Jackson Hole is home to one of the most infamous inbound runs in North America. After a 10-foot vertical drop, you’re met with a rock-hard 45-degree pitch. The snow is low in the hourglass-shaped chute today, making the prospect of running Corbet’s Couloir all that bit hairier. Two skiers have just successfully made the drop, before pulling big, easy 360s over a riser – testament to the sort of skill you need in your locker to take on the legendary run.
There’s a murmur of apprehension in the crowd as another skier sidles up to Corbet’s lip. He hesitates, sizing up his approach, then jumps. He hangs in the air for a moment before touching ground, where he fails to stick the landing. At first it happens slowly, then escalates quickly. His limbs flail wildly as he gains momentum down the slope. The crowd collectively gasps as he rolls over an outcrop of black boulders. You can almost hear his ribs popping.
He snowballs downhill for another hundred feet or so before coming to a stop, then gets up, limps and laughs. “So, I guess I’m the Jerry of the day,” he shouts back to the group peering down at him from the top of the cauldron. Respect. My own desire to drop into Corbet’s Couloir has, however, disappeared in the breeze.
While Jackson Hole, Wyoming, may be renowned for its expert terrain, in reality, it’s a mountain that’s accessible to everyone, from bunny-slope neophytes to veteran steeps skiers. The resort mountain features 133 named trails, 2,500 acres of slopes and 4,139 feet of vertical rise from base to peak. It’s said that about 50 per cent of the ski area caters to beginners and intermediates. There’s also some 3,000 acres of gated backcountry terrain.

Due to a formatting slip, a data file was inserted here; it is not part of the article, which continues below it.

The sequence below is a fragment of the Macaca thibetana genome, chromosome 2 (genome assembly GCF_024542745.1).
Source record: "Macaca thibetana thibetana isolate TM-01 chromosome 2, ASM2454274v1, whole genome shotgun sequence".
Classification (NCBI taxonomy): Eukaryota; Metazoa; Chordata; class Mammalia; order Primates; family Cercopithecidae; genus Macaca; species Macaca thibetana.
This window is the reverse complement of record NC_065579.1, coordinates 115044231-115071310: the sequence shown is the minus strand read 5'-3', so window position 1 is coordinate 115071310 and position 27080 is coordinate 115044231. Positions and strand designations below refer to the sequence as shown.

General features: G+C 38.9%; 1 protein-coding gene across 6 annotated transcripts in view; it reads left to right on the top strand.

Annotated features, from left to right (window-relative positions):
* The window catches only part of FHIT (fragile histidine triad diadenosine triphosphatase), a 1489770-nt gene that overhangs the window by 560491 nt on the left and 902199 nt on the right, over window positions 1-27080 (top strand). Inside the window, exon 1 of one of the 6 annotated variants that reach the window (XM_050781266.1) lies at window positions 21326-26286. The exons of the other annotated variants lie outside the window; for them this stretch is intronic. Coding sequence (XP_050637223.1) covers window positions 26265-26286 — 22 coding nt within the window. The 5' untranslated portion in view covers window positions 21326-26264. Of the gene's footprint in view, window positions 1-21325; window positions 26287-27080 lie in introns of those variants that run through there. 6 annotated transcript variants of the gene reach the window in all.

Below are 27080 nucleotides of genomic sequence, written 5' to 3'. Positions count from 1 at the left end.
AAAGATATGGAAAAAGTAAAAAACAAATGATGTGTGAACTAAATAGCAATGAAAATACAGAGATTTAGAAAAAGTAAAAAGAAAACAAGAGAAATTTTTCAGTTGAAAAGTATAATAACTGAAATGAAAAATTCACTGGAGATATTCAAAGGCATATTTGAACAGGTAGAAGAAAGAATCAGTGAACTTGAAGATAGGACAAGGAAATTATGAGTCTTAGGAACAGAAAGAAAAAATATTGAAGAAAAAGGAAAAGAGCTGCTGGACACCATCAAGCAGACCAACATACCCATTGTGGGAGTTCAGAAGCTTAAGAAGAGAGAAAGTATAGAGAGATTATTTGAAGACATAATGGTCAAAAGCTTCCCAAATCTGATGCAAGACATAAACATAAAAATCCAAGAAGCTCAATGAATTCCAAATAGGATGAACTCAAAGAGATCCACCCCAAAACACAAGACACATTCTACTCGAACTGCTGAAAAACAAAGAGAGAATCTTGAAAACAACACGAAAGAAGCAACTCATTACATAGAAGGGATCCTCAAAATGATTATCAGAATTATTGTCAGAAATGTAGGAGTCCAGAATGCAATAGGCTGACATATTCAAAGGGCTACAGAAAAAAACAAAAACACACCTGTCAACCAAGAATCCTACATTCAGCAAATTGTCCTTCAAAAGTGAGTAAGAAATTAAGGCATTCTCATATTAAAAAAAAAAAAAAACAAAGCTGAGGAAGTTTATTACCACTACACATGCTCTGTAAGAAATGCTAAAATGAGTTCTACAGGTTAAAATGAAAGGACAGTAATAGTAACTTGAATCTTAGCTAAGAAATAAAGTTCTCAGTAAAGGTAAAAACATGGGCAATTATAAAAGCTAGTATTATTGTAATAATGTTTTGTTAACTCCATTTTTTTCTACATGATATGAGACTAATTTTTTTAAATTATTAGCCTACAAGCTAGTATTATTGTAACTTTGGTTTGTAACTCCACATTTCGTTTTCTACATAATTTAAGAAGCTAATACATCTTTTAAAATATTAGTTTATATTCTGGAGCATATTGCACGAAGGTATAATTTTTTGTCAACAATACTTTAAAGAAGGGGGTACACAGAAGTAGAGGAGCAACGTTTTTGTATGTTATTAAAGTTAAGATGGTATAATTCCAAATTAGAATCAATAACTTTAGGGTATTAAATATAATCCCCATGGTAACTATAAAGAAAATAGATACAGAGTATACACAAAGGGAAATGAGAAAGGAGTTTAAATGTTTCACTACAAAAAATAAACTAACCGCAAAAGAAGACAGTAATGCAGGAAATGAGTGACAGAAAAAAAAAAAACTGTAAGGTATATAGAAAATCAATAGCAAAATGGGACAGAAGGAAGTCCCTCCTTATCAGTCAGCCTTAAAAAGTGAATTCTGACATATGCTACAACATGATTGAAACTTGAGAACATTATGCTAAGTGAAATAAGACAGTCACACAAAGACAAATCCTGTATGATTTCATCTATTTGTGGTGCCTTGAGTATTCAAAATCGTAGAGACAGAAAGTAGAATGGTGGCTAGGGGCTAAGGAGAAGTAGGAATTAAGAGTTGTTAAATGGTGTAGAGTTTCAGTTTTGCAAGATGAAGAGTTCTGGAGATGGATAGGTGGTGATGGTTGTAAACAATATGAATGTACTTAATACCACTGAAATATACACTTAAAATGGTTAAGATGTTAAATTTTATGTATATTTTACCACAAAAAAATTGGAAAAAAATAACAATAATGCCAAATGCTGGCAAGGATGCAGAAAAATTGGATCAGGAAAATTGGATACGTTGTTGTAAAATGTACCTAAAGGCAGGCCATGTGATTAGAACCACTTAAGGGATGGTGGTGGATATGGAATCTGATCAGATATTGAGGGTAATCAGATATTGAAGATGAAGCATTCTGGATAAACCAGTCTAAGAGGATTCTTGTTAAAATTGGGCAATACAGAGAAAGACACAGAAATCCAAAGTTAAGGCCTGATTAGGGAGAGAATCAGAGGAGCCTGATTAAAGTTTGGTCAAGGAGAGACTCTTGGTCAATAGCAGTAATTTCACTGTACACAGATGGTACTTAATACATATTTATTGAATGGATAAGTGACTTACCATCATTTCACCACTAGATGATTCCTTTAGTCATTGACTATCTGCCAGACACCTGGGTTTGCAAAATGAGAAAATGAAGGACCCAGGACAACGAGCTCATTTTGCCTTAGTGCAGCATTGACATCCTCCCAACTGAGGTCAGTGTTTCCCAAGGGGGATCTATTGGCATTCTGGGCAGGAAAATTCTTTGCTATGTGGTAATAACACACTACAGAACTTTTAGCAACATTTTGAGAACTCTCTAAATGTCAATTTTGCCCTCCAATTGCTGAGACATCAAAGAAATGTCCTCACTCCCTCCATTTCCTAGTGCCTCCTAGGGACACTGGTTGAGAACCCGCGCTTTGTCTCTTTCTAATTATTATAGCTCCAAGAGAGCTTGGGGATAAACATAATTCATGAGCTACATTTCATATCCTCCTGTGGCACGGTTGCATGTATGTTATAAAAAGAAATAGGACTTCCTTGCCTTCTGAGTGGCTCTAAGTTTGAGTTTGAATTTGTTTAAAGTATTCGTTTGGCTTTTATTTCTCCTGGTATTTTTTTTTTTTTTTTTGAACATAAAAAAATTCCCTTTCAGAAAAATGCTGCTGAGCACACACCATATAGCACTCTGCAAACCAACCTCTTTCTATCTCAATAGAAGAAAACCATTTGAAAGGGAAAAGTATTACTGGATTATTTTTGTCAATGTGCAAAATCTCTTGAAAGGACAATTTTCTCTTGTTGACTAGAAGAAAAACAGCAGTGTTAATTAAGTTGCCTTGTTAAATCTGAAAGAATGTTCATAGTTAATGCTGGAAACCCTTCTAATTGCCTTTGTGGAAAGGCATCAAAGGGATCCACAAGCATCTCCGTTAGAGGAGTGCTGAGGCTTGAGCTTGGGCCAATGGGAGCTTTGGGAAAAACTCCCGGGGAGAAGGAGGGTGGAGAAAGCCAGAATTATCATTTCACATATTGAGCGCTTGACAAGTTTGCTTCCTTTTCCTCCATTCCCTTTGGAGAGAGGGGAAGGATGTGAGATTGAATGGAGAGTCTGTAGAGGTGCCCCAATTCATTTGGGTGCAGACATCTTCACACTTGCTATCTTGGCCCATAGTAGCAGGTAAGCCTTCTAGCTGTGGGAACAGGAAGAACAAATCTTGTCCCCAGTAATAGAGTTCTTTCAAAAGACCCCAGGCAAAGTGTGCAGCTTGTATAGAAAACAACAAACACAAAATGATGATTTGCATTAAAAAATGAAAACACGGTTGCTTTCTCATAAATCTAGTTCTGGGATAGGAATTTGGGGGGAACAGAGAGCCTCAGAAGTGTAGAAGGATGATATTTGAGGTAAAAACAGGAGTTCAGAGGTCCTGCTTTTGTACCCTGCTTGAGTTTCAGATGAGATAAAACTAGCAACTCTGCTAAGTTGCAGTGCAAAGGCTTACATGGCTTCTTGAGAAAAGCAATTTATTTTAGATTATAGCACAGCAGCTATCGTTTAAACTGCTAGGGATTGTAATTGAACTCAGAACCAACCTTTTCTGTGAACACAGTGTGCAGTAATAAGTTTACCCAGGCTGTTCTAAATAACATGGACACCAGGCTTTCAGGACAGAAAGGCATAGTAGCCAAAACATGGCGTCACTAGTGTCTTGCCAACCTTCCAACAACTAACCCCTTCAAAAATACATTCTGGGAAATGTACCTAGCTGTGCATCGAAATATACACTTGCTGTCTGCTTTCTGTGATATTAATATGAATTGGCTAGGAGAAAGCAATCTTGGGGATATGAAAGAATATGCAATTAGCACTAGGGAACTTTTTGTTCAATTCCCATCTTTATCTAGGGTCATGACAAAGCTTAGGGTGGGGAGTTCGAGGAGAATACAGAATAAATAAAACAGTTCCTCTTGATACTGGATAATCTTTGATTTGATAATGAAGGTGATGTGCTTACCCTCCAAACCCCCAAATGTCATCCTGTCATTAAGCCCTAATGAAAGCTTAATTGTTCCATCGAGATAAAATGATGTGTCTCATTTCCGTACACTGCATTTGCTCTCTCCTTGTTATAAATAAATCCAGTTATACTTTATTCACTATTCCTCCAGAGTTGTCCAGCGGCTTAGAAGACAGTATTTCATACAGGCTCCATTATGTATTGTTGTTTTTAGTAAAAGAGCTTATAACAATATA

I dip into this briefly after sampling a Jackson Hole staple – the excellent bacon and peanut butter waffle sandwich at Corbet’s Cabin at the upper terminus of the aerial tram, best enjoyed in the rarefied air of 10,450 feet. With the proper ballast sticking to the ribs, we exit through the gate into the Rendezvous Bowl searching for some good, old-fashioned cowboy powder. It’s a warm day and the conditions are a little risky, but we have an excellent time linking turns in perfectly-distanced glades of blue spruce and ponderosa pine.
I’m splitting my stay between two towns: Teton Village, located slope-side at the foot of the mountain; and Jackson Hole, a 20-minute drive away. Apparently, both are busier in the summer when tourists from across the globe use it as a base for discovering Yellowstone National Park, as well as hiking, fly-fishing, mountain biking and other outdoor pursuits.
In recent years, Jackson Hole in particular has become a zeitgeisty redoubt for American movers and shakers, especially tech mavens from Silicon Valley, due as much to the pristine nature of the town (97 per cent of almost 4 million acres in Teton County are federally owned or state managed) as to Wyoming’s tax friendliness. Here, you won’t pay income, estate, inheritance or excise tax.
Dick Cheney has a place near Jackson Hole, so too does Kanye West, who famously purchased Monster Lake Ranch in neighbouring Cody (although he’s now in the process of selling it). Less controversial celebrity inhabitants include Harrison Ford, Sandra Bullock, Travis Rice and Julia Louis-Dreyfus.
My ski guide regales me with a story about Lil Wayne. The rapper had arrived by private jet at the resort, purchasing boots, bindings, snowboards and top-end winter sports apparel for himself and his entourage. He was taken to the top of the mountain and completed just the one run, then gave the entirety of the equipment to the guide, alongside a $5,000 tip, before jumping back on his aircraft.
The appeal of Jackson Hole, for powder hounds, is a ski-bum culture that has flourished since the 1970s. For others, the draw is the town’s laid-back, Old-West atmosphere. It’s an ambience that’s personified in the Mangy Moose Restaurant and Saloon in Teton Village, where we grab frosty pints of Jenny Lake Lager from local brewery Snake River as a live band hammers out tunes from the Grateful Dead.